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Your Environment. Your Health.

Superfund Research Program

The NIEHS Superfund Research Program (SRP) funds university-based multidisciplinary research on human health and environmental issues related to hazardous substances. The central goal is to understand and break the link between chemical exposure and disease. In keeping with the NIEHS mission, teams of diverse professionals develop, test, and implement unique, solution-oriented approaches to address complex environmental health problems. They are improving the understanding of environmental contaminants, which may lead to lower environmental cleanup costs, reduced risk of exposure, and improvements in human health.

To instantly hear about SRP news, research advances, events, and job opportunities for SRP trainees, follow @SRP_NIEHS on Twitter.

  • Two scientists working in a lab

    New P42 Center Request for Applications (RFA)

    The new P42 Center RFA, Superfund Hazardous Substance Research and Training Program (P42 Clinical Trial Optional), is now live. For additional information/resources, check out our Multiproject Center Grants (P42) section. The application deadline is December 19, 2018.

    On Monday, July 23, from 1:00 to 2:30 p.m. EDT, the SRP will host a Funding Opportunities Webinar, which will provide more information about the RFA.

  • Chemistry Lab Equipment

    SRP Now Accepting Applications for the Karen Wetterhahn Memorial Award

    SRP established this annual award to recognize an outstanding graduate student or postdoctoral researcher who best demonstrates the qualities of scientific excellence exhibited by Karen Wetterhahn, Ph.D., who passed away in 1997. Read more about the award, including the application guidelines. The deadline is August 1, 2018, at 5:00 p.m. EDT.

  • A choroidal neovascularization lesion in the retina with associated blood vessels and immune cells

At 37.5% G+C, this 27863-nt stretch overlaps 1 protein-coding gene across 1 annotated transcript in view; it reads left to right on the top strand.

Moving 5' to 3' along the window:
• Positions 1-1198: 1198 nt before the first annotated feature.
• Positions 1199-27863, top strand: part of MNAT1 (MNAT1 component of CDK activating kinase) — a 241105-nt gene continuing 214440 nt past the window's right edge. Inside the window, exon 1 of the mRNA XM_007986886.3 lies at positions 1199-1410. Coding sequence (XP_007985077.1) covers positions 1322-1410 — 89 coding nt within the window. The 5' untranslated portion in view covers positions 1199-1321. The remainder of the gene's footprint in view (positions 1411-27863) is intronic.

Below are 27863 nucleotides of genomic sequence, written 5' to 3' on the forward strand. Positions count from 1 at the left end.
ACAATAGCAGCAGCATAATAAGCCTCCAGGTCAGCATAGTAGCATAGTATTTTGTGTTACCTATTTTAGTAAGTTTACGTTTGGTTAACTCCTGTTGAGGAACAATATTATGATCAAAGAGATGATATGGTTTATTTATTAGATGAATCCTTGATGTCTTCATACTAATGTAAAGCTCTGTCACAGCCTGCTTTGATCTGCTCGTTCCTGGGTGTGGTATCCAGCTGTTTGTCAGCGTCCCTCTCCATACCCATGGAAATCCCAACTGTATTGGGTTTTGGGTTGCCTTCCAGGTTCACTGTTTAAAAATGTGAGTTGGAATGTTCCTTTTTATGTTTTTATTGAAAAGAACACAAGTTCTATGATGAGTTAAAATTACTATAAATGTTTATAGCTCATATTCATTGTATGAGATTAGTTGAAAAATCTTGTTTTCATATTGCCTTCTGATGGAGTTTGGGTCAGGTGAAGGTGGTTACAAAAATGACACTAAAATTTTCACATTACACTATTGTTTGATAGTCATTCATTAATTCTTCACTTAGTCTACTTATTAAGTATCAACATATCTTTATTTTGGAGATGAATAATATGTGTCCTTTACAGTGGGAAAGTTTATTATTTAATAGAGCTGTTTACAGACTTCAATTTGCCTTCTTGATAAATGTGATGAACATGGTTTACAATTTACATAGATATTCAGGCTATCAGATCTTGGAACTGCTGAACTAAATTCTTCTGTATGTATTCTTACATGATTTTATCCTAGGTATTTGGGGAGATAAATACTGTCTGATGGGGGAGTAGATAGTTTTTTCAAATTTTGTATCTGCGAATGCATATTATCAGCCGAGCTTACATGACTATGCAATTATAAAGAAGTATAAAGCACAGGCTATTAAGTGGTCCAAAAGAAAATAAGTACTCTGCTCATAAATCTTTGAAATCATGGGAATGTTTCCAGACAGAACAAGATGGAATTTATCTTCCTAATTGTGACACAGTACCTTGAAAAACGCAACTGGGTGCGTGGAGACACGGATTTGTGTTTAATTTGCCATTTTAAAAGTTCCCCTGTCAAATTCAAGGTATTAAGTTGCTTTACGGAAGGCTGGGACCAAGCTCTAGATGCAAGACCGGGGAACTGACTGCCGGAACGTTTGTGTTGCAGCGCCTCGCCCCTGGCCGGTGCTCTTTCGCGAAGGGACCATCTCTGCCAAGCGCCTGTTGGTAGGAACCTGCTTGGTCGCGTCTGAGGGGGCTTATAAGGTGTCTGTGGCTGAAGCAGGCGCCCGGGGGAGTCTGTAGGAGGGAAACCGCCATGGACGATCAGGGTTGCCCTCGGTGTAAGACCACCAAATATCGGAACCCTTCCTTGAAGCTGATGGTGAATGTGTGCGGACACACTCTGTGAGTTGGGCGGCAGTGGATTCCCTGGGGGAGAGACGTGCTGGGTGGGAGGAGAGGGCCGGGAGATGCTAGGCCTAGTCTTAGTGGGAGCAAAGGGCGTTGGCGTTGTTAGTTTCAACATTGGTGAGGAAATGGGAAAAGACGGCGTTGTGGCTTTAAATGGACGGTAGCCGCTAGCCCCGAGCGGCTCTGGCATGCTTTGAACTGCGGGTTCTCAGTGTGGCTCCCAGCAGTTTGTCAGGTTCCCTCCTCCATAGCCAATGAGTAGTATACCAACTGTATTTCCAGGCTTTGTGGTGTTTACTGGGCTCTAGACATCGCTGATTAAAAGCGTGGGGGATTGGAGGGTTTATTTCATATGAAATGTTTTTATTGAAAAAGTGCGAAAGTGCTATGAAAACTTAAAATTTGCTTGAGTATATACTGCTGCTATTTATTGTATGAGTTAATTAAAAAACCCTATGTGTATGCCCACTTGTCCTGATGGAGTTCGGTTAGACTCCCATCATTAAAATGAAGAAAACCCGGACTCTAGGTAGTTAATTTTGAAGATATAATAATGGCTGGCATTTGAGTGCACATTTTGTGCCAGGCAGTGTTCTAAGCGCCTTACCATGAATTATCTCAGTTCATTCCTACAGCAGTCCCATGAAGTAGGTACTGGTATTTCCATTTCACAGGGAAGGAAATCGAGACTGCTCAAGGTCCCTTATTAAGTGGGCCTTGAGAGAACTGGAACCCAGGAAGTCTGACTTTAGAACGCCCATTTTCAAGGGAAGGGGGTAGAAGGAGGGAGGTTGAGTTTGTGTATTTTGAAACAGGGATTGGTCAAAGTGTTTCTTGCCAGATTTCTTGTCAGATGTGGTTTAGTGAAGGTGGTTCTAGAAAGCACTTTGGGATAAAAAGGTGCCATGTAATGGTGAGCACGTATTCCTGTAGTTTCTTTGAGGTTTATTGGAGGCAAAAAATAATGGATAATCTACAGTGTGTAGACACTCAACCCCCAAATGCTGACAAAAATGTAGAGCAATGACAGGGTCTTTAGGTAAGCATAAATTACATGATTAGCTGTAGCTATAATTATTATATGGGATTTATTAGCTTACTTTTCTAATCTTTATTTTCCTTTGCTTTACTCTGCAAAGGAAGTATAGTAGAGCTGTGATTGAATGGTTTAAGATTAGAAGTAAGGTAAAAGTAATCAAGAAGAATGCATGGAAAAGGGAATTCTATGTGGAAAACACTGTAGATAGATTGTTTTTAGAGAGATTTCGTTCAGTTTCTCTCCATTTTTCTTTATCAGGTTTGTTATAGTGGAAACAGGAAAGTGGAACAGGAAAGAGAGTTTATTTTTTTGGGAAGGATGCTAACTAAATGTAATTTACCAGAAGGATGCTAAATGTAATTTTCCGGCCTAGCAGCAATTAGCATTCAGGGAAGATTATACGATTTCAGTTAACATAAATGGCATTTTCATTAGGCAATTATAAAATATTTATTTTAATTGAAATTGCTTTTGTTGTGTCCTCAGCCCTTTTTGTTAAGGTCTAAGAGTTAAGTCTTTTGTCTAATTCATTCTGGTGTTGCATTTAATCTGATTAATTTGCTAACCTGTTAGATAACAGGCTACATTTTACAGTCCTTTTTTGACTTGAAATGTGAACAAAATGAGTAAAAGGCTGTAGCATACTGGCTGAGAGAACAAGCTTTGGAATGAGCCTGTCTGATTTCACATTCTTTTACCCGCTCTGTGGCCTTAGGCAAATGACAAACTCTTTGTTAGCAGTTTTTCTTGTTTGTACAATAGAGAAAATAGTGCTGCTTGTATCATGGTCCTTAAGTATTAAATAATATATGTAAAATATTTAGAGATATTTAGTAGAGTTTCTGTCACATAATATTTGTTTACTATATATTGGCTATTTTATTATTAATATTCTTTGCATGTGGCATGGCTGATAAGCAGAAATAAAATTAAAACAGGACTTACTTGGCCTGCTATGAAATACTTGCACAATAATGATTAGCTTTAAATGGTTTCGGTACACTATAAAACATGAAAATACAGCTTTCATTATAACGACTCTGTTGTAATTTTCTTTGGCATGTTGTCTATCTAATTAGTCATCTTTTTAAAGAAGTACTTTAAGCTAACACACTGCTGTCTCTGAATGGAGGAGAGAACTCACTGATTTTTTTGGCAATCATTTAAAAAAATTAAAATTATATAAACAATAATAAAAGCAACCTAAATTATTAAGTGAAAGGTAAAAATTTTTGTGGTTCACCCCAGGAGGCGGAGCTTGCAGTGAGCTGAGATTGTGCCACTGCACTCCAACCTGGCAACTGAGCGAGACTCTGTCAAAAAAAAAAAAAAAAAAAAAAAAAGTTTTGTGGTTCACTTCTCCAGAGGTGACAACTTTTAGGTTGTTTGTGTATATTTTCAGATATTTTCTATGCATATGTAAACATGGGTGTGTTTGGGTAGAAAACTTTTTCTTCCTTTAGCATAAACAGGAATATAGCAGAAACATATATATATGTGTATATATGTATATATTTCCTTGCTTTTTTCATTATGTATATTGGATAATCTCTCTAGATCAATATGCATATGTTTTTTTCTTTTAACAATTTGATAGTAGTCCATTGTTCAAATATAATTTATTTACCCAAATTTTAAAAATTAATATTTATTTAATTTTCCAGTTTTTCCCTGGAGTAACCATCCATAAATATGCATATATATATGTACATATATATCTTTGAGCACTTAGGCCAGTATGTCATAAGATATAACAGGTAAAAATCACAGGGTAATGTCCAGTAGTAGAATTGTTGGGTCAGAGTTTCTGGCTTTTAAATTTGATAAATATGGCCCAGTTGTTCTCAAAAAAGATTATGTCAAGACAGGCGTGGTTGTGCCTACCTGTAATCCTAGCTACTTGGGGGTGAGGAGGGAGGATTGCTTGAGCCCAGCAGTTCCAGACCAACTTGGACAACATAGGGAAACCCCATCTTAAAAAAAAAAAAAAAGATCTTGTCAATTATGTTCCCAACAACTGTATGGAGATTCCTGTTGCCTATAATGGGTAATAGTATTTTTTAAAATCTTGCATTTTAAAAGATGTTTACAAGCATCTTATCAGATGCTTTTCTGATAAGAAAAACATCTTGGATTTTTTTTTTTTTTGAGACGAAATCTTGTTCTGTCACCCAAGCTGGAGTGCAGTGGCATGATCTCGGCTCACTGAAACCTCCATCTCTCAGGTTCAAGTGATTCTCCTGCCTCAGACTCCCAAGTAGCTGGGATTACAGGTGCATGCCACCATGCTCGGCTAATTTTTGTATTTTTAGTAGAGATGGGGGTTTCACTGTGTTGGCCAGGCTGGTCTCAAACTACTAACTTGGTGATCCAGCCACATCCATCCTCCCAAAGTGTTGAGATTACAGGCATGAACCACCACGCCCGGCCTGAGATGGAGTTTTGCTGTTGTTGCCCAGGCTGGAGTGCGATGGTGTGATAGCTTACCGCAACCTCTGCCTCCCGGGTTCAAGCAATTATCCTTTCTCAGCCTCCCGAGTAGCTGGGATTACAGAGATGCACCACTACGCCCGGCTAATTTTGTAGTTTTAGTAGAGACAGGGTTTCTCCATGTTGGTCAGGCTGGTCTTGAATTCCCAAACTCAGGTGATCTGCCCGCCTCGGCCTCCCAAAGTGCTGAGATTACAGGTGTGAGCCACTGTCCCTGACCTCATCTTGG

Research Brief 283: Researchers Identify Compounds that Reduce Abnormal Blood Vessel Growth in the Eye

    Scientists have identified key compounds produced when the body metabolizes omega fatty acids that can reduce the severity of age-related macular degeneration (AMD) in mice. By increasing these lipid metabolites and preventing them from degrading, the researchers reduced abnormal blood vessel growth, in part by regulating the movement of inflammatory immune cells into the retina.

  • Two trainees in a lab

    The Superfund Research Program's Economic and Societal Benefits

    We are pleased to announce the publication of Assessing the Economic and Societal Benefits of SRP-Funded Research in the June 2018 issue of Environmental Health Perspectives. Check it out, along with the accompanying editorial by NIEHS Director Linda Birnbaum, Ph.D.

  • A collage of hazardous waste drums, a scientist doing fieldwork, two scientists in a lab, and a child holding a globe

    Superfund Research Program Science Digest

    Check out the June 2018 issue of the SRP Science Digest, which showcases SRP research providing practical, scientific solutions to protect health, the environment, and communities.

  • Britton Goodale

    SRP Trainee Highlight

    Britton Goodale, Ph.D., is a postdoctoral fellow at Dartmouth College under the guidance of Bruce Stanton, Ph.D. Goodale's SRP research focuses on how low-dose arsenic exposure affects the ability of human airway cells to respond to bacterial infections.

  • Trainee working in a lab

    SRP Trainee Videos

    Check out these short videos to see what some of the SRP trainees have been researching. The videos include both trainee profiles and trainee presentations.

  • Newspaper and laptop

    Hot off the Press

    Read the latest publications from SRP researchers.

  • Telescope

    SRP Search Tools

    Search for people, projects, Research Briefs, and more.

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